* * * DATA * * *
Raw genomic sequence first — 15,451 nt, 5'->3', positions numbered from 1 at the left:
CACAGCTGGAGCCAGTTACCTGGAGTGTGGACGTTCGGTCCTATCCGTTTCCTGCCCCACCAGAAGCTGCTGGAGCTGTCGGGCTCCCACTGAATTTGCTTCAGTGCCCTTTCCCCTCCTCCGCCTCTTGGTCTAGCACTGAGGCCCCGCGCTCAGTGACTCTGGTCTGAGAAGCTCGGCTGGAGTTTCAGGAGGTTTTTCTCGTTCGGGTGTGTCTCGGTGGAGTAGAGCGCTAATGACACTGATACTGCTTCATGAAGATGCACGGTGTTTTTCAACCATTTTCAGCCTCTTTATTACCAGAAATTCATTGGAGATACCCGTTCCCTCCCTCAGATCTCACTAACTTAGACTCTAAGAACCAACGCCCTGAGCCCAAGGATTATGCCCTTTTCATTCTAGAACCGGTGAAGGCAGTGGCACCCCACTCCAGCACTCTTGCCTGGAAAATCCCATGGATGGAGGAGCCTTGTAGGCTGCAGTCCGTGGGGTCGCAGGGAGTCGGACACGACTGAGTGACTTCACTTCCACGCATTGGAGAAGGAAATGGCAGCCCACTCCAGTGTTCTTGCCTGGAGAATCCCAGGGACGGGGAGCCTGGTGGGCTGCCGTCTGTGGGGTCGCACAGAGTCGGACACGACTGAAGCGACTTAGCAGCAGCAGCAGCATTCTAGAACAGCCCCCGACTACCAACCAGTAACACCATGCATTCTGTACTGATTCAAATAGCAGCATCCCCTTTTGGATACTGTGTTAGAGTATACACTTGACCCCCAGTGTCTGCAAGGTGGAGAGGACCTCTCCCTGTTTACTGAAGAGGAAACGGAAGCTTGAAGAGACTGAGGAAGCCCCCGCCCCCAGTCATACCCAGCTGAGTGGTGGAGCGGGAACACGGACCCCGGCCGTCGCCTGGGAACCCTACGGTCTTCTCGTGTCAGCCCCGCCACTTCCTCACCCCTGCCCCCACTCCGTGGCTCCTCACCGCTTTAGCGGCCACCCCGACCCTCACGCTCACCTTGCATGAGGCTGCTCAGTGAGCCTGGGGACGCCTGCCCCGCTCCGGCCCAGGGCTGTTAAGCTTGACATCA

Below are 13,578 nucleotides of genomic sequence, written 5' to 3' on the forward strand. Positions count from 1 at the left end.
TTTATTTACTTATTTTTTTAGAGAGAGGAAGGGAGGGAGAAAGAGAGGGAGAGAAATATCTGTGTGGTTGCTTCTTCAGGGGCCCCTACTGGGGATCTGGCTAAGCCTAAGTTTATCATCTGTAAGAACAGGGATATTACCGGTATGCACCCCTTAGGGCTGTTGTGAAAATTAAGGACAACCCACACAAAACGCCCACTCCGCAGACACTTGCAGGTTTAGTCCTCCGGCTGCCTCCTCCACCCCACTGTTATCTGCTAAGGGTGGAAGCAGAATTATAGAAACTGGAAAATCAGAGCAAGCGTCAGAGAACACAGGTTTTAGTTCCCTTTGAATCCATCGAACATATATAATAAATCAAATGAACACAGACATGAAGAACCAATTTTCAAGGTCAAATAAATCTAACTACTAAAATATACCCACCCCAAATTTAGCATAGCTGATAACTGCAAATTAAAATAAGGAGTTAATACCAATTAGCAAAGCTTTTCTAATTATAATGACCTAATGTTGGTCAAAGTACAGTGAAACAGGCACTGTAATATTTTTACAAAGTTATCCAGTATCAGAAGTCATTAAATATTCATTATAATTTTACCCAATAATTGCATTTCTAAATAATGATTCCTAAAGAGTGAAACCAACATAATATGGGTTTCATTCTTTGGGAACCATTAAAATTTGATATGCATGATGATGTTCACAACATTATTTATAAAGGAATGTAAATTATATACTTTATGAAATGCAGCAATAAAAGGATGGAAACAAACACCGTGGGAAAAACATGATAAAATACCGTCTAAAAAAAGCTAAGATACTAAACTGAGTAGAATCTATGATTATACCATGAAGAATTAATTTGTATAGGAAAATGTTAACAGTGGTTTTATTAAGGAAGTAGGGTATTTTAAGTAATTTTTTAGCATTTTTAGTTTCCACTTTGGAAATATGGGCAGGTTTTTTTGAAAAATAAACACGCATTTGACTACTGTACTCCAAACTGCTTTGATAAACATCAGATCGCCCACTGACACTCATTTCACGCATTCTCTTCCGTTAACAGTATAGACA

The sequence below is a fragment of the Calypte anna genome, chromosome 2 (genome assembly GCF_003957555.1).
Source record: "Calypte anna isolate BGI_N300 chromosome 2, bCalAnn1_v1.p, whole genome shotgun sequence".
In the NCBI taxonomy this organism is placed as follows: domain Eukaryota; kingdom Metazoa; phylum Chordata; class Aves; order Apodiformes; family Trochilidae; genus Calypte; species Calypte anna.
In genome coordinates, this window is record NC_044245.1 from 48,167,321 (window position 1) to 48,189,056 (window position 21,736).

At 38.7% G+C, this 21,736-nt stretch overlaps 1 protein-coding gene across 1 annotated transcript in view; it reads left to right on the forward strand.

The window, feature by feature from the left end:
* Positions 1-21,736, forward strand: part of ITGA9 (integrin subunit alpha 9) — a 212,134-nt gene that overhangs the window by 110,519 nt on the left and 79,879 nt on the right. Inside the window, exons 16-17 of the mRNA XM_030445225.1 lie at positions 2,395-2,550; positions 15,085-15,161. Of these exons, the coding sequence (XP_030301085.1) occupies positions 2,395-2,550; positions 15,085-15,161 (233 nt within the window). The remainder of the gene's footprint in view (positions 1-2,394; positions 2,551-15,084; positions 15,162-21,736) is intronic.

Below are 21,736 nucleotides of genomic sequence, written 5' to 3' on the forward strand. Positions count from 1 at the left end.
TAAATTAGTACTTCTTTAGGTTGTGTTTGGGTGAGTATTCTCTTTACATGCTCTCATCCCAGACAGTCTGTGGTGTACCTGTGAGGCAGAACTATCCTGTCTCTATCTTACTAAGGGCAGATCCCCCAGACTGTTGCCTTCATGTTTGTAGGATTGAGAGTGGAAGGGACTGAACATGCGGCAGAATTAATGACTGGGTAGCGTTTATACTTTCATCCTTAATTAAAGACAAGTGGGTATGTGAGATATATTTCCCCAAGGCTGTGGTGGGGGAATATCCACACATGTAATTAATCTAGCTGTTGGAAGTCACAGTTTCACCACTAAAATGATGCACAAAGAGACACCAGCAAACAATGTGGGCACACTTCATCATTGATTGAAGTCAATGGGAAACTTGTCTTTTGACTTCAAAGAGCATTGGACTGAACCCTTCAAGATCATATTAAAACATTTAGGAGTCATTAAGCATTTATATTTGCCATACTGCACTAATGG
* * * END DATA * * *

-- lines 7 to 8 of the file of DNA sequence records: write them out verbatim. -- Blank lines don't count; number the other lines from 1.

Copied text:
In the NCBI taxonomy this organism is placed as follows: domain Eukaryota; kingdom Metazoa; phylum Chordata; class Aves; order Apodiformes; family Trochilidae; genus Calypte; species Calypte anna.
In genome coordinates, this window is record NC_044245.1 from 48,167,321 (window position 1) to 48,189,056 (window position 21,736).